Topics: Return of Australians from overseas



Brett Mason:    Really great news. Lots of very happy Australians heading home from London. How pleased are you that the Government’s been able to facilitate these support flights?

Simon Birmingham:     We’re very happy for these 161 Australians who joined the more than nearly 400,000 people who have returned home since the start of the pandemic. This is good news for those individuals who we’ve been working hard to create more quarantine capacity in Australia with the states and territories, with the opening of the Howard Springs Facility. And by doing that, we’ve been able to have enough room in Australia for people to return safely. And that’s what this flight is achieving.

Brett Mason:    In terms of National Cabinet today, you say there has been a discussion between the Prime Minister for several weeks with premiers and chief ministers to open up that capacity. How important is that – is that to happen; that the flight cap needs to increase? States like Queensland, for example, need to help New South Wales, which we know has really been doing the heavy lifting there.

Simon Birmingham:     All the states should be doing all that they can within the boundaries of what’s safe for them to do. We want to make sure that our quarantine remains the first line of defense in terms of protecting the rest of the Australian community from outbreaks of COVID. And that’s why we’ve worked with the states in being cautious and careful, but equally, trying to get them to increase their capability and capacity.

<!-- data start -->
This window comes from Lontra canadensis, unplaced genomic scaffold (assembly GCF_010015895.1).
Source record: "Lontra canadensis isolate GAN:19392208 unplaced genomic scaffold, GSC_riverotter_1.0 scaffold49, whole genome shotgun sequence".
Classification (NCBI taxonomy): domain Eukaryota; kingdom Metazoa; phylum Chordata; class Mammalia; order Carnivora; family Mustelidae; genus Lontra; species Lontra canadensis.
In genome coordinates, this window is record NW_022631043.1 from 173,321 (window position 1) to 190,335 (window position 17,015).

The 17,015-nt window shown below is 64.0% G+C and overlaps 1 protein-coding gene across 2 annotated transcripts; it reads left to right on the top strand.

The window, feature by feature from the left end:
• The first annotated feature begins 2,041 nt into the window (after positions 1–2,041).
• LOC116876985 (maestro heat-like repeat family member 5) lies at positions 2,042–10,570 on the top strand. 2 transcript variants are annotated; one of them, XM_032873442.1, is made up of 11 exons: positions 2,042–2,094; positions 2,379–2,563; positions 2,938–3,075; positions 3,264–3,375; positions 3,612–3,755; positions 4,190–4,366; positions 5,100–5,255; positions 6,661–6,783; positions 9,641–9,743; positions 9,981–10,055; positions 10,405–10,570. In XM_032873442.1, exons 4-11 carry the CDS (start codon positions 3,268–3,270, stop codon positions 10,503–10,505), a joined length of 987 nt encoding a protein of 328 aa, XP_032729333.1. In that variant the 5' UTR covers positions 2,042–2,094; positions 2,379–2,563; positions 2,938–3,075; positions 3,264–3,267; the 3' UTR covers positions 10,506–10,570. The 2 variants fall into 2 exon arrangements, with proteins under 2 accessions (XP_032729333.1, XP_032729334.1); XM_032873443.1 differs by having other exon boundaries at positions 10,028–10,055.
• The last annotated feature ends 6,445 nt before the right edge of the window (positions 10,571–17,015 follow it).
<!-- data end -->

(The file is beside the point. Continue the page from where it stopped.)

And prior to the July second wave that saw Melbourne shut down all of its arrivals and restrictions put in place in the rest of the country, we had large numbers coming into Australia and by and large, people were able to find a way back. Not always easily because of the difficulties with global aviation, but the quarantine was not the barrier to people being able to get back.

Since then, the quarantine has become a barrier and we’ve had to work hard to increase that at a state and territory level with the opening of Howard Springs, with the New Zealand decision that it clears up ultimately thousands of places over the coming months that would otherwise been filled by Kiwis going into Sydney. And we hope that Melbourne will be able to come back on stream at some stage. And as Australia’s traditionally the second largest entry point, that will be a crucial decision as well.

Brett Mason:    And just finally, what’s your message? We’ve been doing quite a lot of stories with Australians who aren’t in those major hubs. People in Laos, other countries in Africa, for example, that they can’t even get to some of those hubs there, space has been shut entirely. What’s your message to them? Is help coming to some of those more remote locations with charter flights? And what sort of encouragement can you offer them that the Government is doing what it can to bring them home?

Simon Birmingham:     Nearly 400,000 Australians have returned home and directly, the Government is in one way or another assisted close to 30,000 people. Now, we’re working as hard as we can to try to get others home, some who are in more remote locations will need to continue to work with our foreign affairs staff and the advice that they would continually give as to what pathways might be available to these individuals.

It’s not going to be possible for the Government to run charter flights from every single corner of the globe. But we are prioritising need, we’re delivering support to those of the highest need where we have larger numbers of Australians. And of course, what we want to say is that the aviation networks are able to fly into Australia with confidence because there’s sufficient quarantine capacity to deal with the demand. And that’s what we’re working hard with the states and territories on.

Brett Mason:    Thank you.

Simon Birmingham:     Thanks, mate.